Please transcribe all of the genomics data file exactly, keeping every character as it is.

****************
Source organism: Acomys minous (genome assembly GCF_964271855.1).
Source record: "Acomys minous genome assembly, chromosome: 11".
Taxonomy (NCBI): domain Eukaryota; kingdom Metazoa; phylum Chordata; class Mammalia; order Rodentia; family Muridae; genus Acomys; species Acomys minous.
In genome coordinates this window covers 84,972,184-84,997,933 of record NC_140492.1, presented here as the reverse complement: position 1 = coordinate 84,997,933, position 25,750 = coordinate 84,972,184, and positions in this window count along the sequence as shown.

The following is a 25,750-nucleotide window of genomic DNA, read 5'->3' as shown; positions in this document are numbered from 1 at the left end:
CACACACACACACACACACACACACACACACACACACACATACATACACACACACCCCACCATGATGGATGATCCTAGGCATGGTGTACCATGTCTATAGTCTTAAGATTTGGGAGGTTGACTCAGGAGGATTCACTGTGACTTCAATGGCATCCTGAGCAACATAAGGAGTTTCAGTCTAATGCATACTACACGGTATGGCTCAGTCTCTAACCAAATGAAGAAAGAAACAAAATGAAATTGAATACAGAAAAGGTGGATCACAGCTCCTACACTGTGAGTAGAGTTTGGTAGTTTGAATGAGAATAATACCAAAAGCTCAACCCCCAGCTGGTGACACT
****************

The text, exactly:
Source organism: Acomys minous (genome assembly GCF_964271855.1).
Source record: "Acomys minous genome assembly, chromosome: 11".
Taxonomy (NCBI): domain Eukaryota; kingdom Metazoa; phylum Chordata; class Mammalia; order Rodentia; family Muridae; genus Acomys; species Acomys minous.
In genome coordinates this window covers 84,972,184-84,997,933 of record NC_140492.1, presented here as the reverse complement: position 1 = coordinate 84,997,933, position 25,750 = coordinate 84,972,184, and positions in this window count along the sequence as shown.

The following is a 25,750-nucleotide window of genomic DNA, read 5'->3' as shown; positions in this document are numbered from 1 at the left end:
CACACACACACACACACACACACACACACACACACACACATACATACACACACACCCCACCATGATGGATGATCCTAGGCATGGTGTACCATGTCTATAGTCTTAAGATTTGGGAGGTTGACTCAGGAGGATTCACTGTGACTTCAATGGCATCCTGAGCAACATAAGGAGTTTCAGTCTAATGCATACTACACGGTATGGCTCAGTCTCTAACCAAATGAAGAAAGAAACAAAATGAAATTGAATACAGAAAAGGTGGATCACAGCTCCTACACTGTGAGTAGAGTTTGGTAGTTTGAATGAGAATAATACCAAAAGCTCAACCCCCAGCTGGTGACACT